Warning! Thinking digital can lead to weird dreams where you are frantically writing code for your own brain, so it has the necessary functions and sub-routines to wake you up. For the curious developers, the dream I had included the need to compile, test, and run a program before I could wake up. Of course, I did wake up feeling very relieved I was only dreaming about writing solid code.
While this strange experience actually happened to me over 25 years ago, it was not surprising given the fact that this happened during one of my very first software programming jobs. My co-workers and I were building a new workflow solution to automate an entire set of business processes. We were doing digital transformation. It was innovative and super cool!
What is digital transformation?
Of course, digital transformation was not what we called it back then. We called it “automation.” We were using cutting edge technologies and new handheld hardware devices that connected to a server with a database, which was used to integrate and coordinate all the tasks and steps in a given process. Sound familiar?
Today, we talk about “digital transformation,” which, paradoxically, is the same thing and not quite so. Let me explain. The term “digital transformation” is a broad and widely used term that means different things to different people in different industries. In the historical sense, it refers to the automation of business processes; using software to perform tasks that were otherwise manual tasks. This is digital after all and driven by software.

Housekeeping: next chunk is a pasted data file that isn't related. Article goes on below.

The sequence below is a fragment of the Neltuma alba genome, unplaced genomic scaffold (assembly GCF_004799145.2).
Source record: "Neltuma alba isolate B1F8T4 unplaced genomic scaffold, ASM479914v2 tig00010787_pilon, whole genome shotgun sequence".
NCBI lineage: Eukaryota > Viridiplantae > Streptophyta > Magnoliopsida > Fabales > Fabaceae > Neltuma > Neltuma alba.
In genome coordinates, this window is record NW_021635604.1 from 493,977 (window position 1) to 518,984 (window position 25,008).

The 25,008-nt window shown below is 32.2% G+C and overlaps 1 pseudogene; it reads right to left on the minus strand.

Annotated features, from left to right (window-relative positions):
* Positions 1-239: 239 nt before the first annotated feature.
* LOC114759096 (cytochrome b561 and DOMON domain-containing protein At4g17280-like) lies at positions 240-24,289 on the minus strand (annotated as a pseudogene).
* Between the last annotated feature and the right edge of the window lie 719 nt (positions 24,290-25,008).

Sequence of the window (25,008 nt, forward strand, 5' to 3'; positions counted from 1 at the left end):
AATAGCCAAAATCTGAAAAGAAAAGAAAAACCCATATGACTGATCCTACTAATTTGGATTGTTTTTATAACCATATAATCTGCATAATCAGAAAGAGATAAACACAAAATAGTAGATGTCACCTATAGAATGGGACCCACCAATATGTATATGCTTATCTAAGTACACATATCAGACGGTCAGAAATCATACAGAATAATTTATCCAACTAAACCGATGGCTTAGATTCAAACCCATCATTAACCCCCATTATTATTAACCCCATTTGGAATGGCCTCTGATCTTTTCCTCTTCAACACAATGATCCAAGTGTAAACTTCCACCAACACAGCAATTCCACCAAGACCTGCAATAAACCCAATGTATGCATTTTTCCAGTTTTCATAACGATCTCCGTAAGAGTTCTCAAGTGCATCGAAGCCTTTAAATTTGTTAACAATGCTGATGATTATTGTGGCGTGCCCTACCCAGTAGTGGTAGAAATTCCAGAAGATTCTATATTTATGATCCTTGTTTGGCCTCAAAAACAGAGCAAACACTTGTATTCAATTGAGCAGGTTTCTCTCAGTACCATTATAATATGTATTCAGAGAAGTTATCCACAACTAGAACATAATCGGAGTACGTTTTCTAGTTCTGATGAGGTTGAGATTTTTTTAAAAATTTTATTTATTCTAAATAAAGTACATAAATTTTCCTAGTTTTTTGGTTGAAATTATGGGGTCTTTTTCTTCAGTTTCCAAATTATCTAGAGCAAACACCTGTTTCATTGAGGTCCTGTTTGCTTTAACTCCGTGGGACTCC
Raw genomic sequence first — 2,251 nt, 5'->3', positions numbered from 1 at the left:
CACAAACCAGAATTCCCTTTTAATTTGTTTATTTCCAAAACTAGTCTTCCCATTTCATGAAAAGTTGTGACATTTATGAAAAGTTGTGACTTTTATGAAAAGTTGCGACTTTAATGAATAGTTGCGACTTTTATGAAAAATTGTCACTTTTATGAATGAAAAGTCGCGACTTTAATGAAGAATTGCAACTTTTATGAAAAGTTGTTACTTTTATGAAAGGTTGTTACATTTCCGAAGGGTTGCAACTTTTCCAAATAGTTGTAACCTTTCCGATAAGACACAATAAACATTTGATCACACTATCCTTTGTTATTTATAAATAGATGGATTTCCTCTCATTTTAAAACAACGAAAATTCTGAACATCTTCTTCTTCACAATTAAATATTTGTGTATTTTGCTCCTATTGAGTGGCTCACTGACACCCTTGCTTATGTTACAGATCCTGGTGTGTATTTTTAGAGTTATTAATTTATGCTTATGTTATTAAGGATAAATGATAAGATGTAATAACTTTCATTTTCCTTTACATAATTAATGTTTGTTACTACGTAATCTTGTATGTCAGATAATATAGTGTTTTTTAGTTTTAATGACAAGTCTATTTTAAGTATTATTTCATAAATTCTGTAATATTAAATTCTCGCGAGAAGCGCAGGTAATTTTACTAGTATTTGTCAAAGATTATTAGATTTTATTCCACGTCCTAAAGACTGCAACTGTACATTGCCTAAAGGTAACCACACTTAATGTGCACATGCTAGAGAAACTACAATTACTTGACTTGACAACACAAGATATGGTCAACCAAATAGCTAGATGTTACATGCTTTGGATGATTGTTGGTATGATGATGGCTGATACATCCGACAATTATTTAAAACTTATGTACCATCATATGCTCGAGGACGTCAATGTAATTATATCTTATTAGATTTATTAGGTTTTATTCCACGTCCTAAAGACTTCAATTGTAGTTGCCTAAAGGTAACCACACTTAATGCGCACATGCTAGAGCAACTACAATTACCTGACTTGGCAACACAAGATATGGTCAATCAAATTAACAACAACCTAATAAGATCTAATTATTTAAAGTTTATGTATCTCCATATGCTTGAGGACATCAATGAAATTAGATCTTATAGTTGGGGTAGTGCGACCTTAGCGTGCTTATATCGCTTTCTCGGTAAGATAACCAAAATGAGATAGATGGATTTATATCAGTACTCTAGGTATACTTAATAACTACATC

The technical definition would go something along the lines of: digital transformation is the adding of present-day technology into the every-day operations of organizations, which results in radical changes in how organizations function, including their internal functions, production of goods, or provision of services, and so on. This includes the digitization and automation of manual processes.
But why does digital transformation have different meanings depending on the context? Two words: customer-centricity. Historically, the focus on technology in business has been exactly that, about technology “in” business, in other words, building and implementing software systems to help optimize and/or automate the internal business processes. Nothing changed for the customer.
Later, everything changed for the customer. They had powerful digital devices called mobile phones and tablets. They had 24/7 access to the internet, social media, and online shopping.
Customers, thus, wanted convenience, easy-to-use services, and better customer service. Therefore, selfservice and improved customer experience were among customers’ desires.
Digital transformation has, therefore, become focused around using software apps to directly serve, support, and interact with customers. Digital transformation is also aimed at improving customers’ lives by serving them and being able to do so in ways that are seamless and frictionless.
Why should one undergo digital transformation?
Customers usually share their experiences with the world. After forming digital connections with their friends, followers, and the world, customers began to realize that they now had increased influence not only on their friends and family, but on a wider network as well.